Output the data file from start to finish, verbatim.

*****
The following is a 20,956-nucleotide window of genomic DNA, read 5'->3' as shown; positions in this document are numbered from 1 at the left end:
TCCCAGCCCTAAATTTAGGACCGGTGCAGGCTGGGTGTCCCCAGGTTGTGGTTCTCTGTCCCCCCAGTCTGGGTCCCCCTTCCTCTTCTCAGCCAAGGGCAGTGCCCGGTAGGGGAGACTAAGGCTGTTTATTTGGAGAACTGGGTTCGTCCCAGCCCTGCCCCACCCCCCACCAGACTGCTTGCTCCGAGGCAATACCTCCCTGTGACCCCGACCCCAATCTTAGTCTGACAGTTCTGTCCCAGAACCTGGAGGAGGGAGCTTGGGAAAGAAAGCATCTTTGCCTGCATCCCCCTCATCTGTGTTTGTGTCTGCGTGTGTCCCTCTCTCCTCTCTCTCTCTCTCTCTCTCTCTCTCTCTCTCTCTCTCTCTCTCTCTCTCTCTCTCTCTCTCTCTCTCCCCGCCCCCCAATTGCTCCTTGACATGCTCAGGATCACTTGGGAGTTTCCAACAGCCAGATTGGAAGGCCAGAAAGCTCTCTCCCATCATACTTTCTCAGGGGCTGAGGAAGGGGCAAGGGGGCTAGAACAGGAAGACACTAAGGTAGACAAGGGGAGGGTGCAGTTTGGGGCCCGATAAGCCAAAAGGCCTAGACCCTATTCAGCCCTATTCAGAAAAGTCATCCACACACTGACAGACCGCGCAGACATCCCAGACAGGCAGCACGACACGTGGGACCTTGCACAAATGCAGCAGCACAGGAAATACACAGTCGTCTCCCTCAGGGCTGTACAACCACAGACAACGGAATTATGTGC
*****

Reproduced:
The following is a 20,956-nucleotide window of genomic DNA, read 5'->3' as shown; positions in this document are numbered from 1 at the left end:
TCCCAGCCCTAAATTTAGGACCGGTGCAGGCTGGGTGTCCCCAGGTTGTGGTTCTCTGTCCCCCCAGTCTGGGTCCCCCTTCCTCTTCTCAGCCAAGGGCAGTGCCCGGTAGGGGAGACTAAGGCTGTTTATTTGGAGAACTGGGTTCGTCCCAGCCCTGCCCCACCCCCCACCAGACTGCTTGCTCCGAGGCAATACCTCCCTGTGACCCCGACCCCAATCTTAGTCTGACAGTTCTGTCCCAGAACCTGGAGGAGGGAGCTTGGGAAAGAAAGCATCTTTGCCTGCATCCCCCTCATCTGTGTTTGTGTCTGCGTGTGTCCCTCTCTCCTCTCTCTCTCTCTCTCTCTCTCTCTCTCTCTCTCTCTCTCTCTCTCTCTCTCTCTCTCTCTCTCTCTCCCCGCCCCCCAATTGCTCCTTGACATGCTCAGGATCACTTGGGAGTTTCCAACAGCCAGATTGGAAGGCCAGAAAGCTCTCTCCCATCATACTTTCTCAGGGGCTGAGGAAGGGGCAAGGGGGCTAGAACAGGAAGACACTAAGGTAGACAAGGGGAGGGTGCAGTTTGGGGCCCGATAAGCCAAAAGGCCTAGACCCTATTCAGCCCTATTCAGAAAAGTCATCCACACACTGACAGACCGCGCAGACATCCCAGACAGGCAGCACGACACGTGGGACCTTGCACAAATGCAGCAGCACAGGAAATACACAGTCGTCTCCCTCAGGGCTGTACAACCACAGACAACGGAATTATGTGC